According to one recent study, 90% of business leaders who undertook a big data initiative were satisfied with the results. However, achieving these results requires a singular focus on strategic objectives. Businesses today can quantify nearly every aspect of their operations. It’s easy to gather a complete picture of buying behavior, website analytics, mobile usage, social media activity, employee productivity, and much more. The bigger challenge is narrowing the focus to a lean, specific body of information that’s relevant right now to a specific problem. Business leaders need to answer an essential question: what is the most important data vis-à-vis their most urgent or important strategy challenge?

From Data to Data-Driven

Leaders must make the shift from data to data-driven decisions. Insights need to be turned into action. Implementing a strategic market intelligence program requires that you:

  • Define your strategic goals: It’s possible to gather information on nearly every aspect of your business. Start your big data and market intelligence programs by narrowing your focus to one core challenge. What business outcome are you trying to achieve? What information is essential to achieving that goal? Examples might be understanding brand positioning or evaluating the potential of new markets.

  • Use information to fill gaps: Once you’re clear on what you’re trying to achieve, it’s important to determine where the gaps are in your understanding. What assumptions do you need to test? What information is a complete unknown? Determining these needs will help you map information gaps to available data sources.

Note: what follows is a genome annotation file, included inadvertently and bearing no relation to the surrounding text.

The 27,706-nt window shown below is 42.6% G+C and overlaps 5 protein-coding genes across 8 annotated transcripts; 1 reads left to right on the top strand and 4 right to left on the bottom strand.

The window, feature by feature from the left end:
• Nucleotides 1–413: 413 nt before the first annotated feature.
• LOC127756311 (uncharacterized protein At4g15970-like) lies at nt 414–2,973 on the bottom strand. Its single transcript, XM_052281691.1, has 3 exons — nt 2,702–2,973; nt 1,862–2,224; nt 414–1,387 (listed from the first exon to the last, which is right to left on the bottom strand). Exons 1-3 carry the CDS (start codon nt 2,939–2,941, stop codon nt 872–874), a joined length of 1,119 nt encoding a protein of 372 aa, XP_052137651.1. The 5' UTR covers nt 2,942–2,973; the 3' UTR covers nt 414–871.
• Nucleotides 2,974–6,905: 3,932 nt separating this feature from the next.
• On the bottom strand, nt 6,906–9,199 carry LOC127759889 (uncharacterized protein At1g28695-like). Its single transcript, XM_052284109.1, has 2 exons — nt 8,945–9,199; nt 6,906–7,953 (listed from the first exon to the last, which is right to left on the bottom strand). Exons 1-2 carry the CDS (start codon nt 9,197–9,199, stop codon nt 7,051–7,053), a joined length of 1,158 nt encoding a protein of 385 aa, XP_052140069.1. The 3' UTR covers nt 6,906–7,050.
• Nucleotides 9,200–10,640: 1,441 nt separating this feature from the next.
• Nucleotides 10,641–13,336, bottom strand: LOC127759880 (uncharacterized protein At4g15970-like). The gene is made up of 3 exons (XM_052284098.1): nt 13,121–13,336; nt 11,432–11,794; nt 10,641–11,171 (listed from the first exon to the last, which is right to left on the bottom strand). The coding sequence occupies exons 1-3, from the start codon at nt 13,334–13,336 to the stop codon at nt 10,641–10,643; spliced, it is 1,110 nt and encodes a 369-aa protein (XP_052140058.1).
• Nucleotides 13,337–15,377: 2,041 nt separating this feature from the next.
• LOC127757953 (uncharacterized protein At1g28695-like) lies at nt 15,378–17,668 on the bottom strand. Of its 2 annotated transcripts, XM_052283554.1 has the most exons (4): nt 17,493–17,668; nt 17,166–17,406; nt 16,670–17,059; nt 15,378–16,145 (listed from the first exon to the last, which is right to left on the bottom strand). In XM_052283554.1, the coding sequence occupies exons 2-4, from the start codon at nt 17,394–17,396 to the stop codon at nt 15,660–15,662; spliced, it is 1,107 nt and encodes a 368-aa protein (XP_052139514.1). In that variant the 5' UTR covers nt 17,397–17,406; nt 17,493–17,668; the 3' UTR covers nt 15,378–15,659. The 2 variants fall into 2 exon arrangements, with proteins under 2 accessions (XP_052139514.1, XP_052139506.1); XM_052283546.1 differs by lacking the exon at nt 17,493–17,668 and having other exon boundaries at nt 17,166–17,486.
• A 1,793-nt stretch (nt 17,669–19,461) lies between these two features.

• Set targets for ROI: Justifying an investment in a market research project or ongoing data initiative requires an understanding of the ROI it will generate. What are your objectives for the research? For example, if your goal is to identify a new market that could yield millions in new revenue, it’s possible to put expenditures on research and data into perspective.

  • Understand your ongoing data needs: The relationship between enterprise transformation and data collection evolves. Management teams need one set of data to begin the process; and then require ongoing feedback loops to successfully steer the ship over time. Understand what your ongoing data needs are likely to look like and embed those into your project timeline and priorities. Integrating data into your project execution and management will ensure that critical decisions remain tied to the numbers.

Managers need data to make big decisions and to formulate successful strategy implementation plans. They can do this by developing a laser focus behind enterprise transformations, mapping data sources to their most urgent strategic priorities, and looking for ways to integrate data on an ongoing basis. Strategic market intelligence programs can be your secret weapon to leading successful enterprise transformations within your business.

Are you ready to explore how strategic market intelligence programs can drive enterprise transformations for your business? Contact Incito Consulting today to learn more about how our consulting services can help your company navigate your most important strategic challenges.